By Catarina Saraiva
The Quetzal, Guatemala’s enigmatic and rare national bird, thrives in the hands of ecstatic 8-year-olds. I discovered this little-known fact at a small school in the country’s second biggest city.
Although the Quetzal is the national symbol, represented on everything from the currency (called Quetzales) to city names, much of its natural habitat has been destroyed by human growth. This bird can’t be seen in zoos, as it simply can’t survive in captivity – a pretty sweet trait for a national symbol, huh?
We left beautiful Lake Atitlán yesterday for Quetzaltenango (aka Xela), where we visited an alternative school run by Guatemala’s first Ashoku Fellow. Jorge Chojolán, the school’s founder and director, spoke to us last night about the need for innovation in his country’s education system. He told us only one out of every ten children finishes high school here.
At the Colegio Miguel Ángel Asturias, however, children from kindergarten through the first year of high school learn from teachers who use practical methods for engaging young minds.
Patty, Jorge’s 18-year-old daughter who’s already in medical school, told me that she remembers most of her history lessons from the Colegio because her teachers took their classes on field trips to the actual locations of the historical events. Instead of simply teaching math by memorization, kids are taught to think of how many candies they can buy if they only have a certain amount of money, Patty said. This way, the material has relevance to their daily lives.
After a hearty breakfast at our Catholic hostel early this morning, the troop left for the Colegio, armed to visit classes and offer any lessons the kids might enjoy. We were one man down, as Nick struggled through the deadly Dengue Fever (or maybe just a stomach ache).
At the school, we were greeted by Ryan Richards, a Juniata College graduate who’s dedicating two years of his life to working with the Colegio, mentored by Jorge. Jorge organized us according to our skills and led us to our classrooms. I was to sit in on Paola’s second grade class. The twenty or so kids were learning about shading in art, but quickly became far more interested in the camera. I was filming them as they were coloring, but they gradually crowded around this new device.
After we spent about half an hour in the classrooms, Jorge rang the bell for recess. The kids had an intense championship soccer game to play. Off they went, complete with an older student serving as the referee. Teachers shouted tactics from the side-line and other children screamed their team’s name. These kids are the future of Guatemalan soccer, as I have no doubt they’ll take the country to the World Cup. Upon arrival to Quetzaltenango yesterday, our boys played against some middle schoolers in a heated game. They “tied…” yeah right. The kids probably got a little slack at the end, feeling sorry for their guests.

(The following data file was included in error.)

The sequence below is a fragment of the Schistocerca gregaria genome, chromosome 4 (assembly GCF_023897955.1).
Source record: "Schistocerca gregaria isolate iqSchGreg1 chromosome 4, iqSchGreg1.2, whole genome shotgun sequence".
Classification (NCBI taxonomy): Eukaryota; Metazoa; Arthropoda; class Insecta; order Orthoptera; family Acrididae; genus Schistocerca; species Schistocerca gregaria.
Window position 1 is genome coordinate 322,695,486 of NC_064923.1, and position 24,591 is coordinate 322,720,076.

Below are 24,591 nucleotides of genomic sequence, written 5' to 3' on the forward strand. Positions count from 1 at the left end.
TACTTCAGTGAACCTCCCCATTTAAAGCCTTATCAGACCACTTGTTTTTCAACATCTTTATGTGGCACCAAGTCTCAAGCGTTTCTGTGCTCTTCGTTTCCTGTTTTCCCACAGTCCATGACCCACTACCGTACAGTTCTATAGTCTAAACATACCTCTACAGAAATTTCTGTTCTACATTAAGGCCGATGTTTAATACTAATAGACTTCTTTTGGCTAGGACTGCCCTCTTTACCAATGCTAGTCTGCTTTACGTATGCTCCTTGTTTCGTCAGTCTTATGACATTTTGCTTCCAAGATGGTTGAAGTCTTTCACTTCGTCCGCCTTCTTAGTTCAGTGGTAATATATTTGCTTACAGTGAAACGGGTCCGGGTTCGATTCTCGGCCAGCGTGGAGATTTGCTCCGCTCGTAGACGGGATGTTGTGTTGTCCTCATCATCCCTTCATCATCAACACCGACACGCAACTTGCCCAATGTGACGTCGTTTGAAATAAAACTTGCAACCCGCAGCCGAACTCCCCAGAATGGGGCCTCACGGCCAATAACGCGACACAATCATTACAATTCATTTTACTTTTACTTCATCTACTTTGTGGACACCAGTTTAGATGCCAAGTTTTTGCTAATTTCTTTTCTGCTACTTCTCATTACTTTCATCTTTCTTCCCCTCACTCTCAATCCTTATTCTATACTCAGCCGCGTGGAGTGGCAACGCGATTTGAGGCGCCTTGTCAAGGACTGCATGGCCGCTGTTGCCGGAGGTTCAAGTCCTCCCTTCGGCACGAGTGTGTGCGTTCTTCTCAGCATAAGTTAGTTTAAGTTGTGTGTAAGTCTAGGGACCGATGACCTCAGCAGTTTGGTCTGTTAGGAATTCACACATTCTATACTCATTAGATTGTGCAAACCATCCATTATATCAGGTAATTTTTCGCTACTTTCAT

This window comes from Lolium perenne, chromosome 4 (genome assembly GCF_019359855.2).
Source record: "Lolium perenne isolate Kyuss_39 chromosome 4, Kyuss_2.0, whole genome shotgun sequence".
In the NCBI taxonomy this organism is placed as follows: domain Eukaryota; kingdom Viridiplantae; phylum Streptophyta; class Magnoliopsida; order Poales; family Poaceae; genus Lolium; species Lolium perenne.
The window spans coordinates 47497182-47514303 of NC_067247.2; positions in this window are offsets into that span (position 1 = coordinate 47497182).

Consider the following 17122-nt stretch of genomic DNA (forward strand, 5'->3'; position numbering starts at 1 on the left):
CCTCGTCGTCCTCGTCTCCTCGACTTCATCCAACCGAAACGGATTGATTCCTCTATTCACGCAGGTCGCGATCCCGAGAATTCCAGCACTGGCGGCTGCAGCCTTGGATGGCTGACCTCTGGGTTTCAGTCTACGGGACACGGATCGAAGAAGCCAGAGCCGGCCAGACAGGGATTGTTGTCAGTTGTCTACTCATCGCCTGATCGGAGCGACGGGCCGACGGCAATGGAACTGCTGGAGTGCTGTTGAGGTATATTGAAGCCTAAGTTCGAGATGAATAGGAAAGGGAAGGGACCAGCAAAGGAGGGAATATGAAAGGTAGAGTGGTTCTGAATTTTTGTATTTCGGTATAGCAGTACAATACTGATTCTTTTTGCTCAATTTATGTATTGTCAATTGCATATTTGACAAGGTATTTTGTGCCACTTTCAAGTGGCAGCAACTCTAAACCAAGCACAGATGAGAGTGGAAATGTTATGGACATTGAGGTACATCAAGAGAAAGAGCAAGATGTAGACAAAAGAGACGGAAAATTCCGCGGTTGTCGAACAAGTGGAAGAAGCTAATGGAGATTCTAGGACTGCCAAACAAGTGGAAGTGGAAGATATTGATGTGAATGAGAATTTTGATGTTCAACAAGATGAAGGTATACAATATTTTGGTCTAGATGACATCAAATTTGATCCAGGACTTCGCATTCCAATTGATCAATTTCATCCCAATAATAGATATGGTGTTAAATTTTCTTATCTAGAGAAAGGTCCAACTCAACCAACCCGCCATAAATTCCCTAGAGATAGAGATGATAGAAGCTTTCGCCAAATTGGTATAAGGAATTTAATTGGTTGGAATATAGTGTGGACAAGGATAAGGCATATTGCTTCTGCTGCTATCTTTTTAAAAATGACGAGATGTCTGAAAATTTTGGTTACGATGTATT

Some of the school’s team names include “Clean environment,” “Pumas no longer extinct” and “Super rights,” true to the school’s extensive and progressive curriculum.
The Colegio is built like most buildings here in Guatemala, with a central, open-aired courtyard. At the school, this courtyard is paved and serves as the soccer field and basketball court.
We went back into our classrooms after the soccer game, this time to teach. I spent a good amount of time teaching the 8-year-olds how to fold paper Quetzals. I basically had them make paper cranes, bending the tail downwards to replicate the bird’s long tail feathers.
After they colored their birds, Jorge called for a school-wide assembly. The children all sang us their school song, “queremos paz y libertad en nuestro mundo” (we want peace and liberty in our world). Of course, some of sang our school songs as well and, at the childrens’ eager pleas, Carlos brought out the guitar for some further entertainment.
After the assembly we broke for lunch. Nick, fully recovered from his bout with the Dengue Fever, joined the rest of us and Ryan for a wonderful meal of salpicon (spiced shredded beef) and horchata (rice milk with cinnamon and sugar).